The Washington Post

PEN/Faulkner Fiction Award finalists announced


(Courtesy of Marian Wood Book/Putnam) (Courtesy of Marian Wood Book/Putnam)

The finalists for this year’s PEN/Faulkner Award for Fiction were announced this morning in Washington:

At Night We Walk in Circles,” by Daniel Alarcón (Riverhead).

Percival Everett by Virgil Russell,” by Percival Everett (Graywolf).

We Are All Completely Beside Ourselves,” by Karen Joy Fowler (G.P. Putnam’s Sons).

“Fools,” by Joan Silber  (Norton).

“Search Party: Stories of Rescue,” by Valerie Trueblood (Counterpoint).

This year’s judges were Madison Smartt Bell, Manuel Muñoz and Achy Obejas. They considered more than 400 titles published by American authors in 2013.

The PEN/Faulkner foundation notes that this award is “America’s largest peer-juried prize for fiction.” That is, the finalists are chosen by other fiction writers, and that design imbues the selections with a distinctive flavor. It’s my impression that the PEN/Faulkner judges frequently favor smaller works of fiction and short stories. For instance, there’s no overlap here with the finalists for there 2013 National Book Award for Fiction — no Thomas Pynchon, James McBride or Jhumpa Lahiri. It’s no surprise to find that Donna Tartt’s bestseller “The Goldfinch,” a finalist for the NBCC Fiction Prize, isn’t here.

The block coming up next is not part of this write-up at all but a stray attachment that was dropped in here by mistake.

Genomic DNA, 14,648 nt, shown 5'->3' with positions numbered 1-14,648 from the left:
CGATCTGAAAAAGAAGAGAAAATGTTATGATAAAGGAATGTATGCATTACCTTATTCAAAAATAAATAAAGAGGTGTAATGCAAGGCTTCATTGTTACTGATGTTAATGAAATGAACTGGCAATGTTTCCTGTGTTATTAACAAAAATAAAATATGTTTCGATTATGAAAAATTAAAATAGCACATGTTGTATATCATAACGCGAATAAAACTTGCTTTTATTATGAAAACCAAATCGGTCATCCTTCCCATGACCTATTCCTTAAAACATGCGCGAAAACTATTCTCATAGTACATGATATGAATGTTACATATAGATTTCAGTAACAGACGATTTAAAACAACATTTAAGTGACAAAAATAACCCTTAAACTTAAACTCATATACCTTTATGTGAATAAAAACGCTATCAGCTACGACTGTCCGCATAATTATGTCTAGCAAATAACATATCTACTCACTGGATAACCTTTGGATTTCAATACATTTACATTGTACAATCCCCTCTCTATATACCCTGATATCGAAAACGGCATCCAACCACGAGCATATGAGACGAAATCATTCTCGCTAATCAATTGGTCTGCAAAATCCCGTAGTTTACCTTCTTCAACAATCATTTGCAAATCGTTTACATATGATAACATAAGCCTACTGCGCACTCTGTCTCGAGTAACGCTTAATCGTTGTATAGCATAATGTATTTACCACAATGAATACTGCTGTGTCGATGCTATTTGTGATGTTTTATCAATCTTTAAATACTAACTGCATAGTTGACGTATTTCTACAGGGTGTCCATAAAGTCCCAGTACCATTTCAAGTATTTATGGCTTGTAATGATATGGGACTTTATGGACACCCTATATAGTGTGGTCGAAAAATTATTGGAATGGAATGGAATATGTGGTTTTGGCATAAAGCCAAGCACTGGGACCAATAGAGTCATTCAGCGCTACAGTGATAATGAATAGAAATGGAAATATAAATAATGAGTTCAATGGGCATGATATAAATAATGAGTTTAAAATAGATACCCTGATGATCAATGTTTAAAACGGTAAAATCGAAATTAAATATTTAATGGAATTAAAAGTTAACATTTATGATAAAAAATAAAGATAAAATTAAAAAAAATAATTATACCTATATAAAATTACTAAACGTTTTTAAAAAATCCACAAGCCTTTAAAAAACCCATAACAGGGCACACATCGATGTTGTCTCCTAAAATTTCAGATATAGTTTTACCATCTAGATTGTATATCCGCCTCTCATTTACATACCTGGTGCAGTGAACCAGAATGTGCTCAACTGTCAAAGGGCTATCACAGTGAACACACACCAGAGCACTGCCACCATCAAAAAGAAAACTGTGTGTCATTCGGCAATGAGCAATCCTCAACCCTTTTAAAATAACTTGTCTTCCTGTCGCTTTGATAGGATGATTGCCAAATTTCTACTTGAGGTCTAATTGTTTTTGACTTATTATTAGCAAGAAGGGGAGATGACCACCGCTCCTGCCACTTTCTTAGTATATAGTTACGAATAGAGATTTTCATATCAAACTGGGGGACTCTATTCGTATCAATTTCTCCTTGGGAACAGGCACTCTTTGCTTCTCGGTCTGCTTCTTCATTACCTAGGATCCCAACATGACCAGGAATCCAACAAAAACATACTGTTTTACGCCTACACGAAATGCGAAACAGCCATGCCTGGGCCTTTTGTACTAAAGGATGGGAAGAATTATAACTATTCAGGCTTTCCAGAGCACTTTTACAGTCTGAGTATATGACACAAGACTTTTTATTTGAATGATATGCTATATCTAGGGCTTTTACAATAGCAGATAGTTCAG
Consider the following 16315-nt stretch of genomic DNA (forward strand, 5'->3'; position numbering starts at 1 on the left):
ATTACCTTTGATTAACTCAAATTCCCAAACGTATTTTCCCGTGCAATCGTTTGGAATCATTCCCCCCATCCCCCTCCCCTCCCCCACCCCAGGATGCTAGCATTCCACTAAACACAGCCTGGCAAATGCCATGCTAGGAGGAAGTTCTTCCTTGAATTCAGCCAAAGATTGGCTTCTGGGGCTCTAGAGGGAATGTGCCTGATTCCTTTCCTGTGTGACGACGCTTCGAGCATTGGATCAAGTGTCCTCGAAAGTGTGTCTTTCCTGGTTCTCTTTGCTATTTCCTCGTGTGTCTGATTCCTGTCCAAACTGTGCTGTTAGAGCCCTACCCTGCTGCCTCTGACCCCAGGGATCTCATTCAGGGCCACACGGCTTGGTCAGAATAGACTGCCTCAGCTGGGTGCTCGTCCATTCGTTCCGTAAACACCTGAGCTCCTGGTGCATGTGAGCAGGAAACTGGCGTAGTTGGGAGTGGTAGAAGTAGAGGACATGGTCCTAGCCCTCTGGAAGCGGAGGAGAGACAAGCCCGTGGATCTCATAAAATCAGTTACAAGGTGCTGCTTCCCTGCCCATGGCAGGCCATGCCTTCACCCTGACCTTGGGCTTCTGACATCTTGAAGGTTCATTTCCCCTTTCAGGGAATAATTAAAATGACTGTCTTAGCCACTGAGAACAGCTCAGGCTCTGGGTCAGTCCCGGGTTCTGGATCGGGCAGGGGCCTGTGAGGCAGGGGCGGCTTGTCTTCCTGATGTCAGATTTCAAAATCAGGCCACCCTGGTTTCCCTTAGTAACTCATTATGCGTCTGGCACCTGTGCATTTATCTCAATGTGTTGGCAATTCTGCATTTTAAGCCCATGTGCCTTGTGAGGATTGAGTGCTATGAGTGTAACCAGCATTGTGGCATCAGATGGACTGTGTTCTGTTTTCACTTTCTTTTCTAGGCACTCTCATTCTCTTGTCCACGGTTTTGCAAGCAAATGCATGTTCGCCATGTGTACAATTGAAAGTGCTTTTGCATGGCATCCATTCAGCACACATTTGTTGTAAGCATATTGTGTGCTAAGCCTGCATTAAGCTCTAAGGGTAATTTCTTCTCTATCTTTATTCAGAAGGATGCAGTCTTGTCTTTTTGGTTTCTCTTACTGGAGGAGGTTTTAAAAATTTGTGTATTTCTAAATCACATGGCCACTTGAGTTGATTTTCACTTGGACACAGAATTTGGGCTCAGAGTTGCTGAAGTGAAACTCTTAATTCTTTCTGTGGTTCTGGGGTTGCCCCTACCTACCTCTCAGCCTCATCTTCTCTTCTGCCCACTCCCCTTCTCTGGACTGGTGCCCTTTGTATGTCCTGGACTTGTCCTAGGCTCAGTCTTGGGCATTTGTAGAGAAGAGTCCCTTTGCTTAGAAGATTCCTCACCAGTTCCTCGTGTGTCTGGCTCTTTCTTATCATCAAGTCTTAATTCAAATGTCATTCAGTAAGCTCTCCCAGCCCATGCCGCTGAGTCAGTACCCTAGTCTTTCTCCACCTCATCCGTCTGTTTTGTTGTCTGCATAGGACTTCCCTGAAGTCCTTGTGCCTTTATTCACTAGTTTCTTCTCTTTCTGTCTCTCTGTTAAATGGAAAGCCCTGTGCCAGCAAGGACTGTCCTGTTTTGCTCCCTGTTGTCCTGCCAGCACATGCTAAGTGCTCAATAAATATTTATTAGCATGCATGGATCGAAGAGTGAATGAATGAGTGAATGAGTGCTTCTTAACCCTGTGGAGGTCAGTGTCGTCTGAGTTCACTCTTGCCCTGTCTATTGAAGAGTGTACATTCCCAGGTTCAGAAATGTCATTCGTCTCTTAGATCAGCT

Karen Joy Fowler’s “We Are All Completely Beside Ourselves” is the most popular book among this year’s PEN/Faulkner finalists. Fowler attracted enormous attention in 2004 with a bestseller called “The Jane Austen Book Club.” Her new novel is a witty, soulful story about a young woman raised with a chimp as her sibling.

(Courtesy of Riverhead) (Courtesy of Riverhead)

In some ways, Daniel Alarcón and Percival Everett have written even more unusual books. “At Night We Walk in Circles” is about a man obsessed with an actor involved in the revival of an absurdist play. And the circularity of that story is easily bested by Everett’s post-modern novel “Percival Everett by Virgil Russell.” Only serious students of literary fiction need apply.

The winner, who will be announced in early April, will receive $15,000. The finalists will each be given $5,000. All of them will read from their work at a dinner ceremony at the Folger Library on May 10. For tickets ($100), call 202-544-7077


Ron Charles is the editor of The Washington Post's Book World. For a dozen years, he enjoyed teaching American literature and critical theory in the Midwest, but finally switched to journalism when he realized that if he graded one more paper, he'd go crazy.



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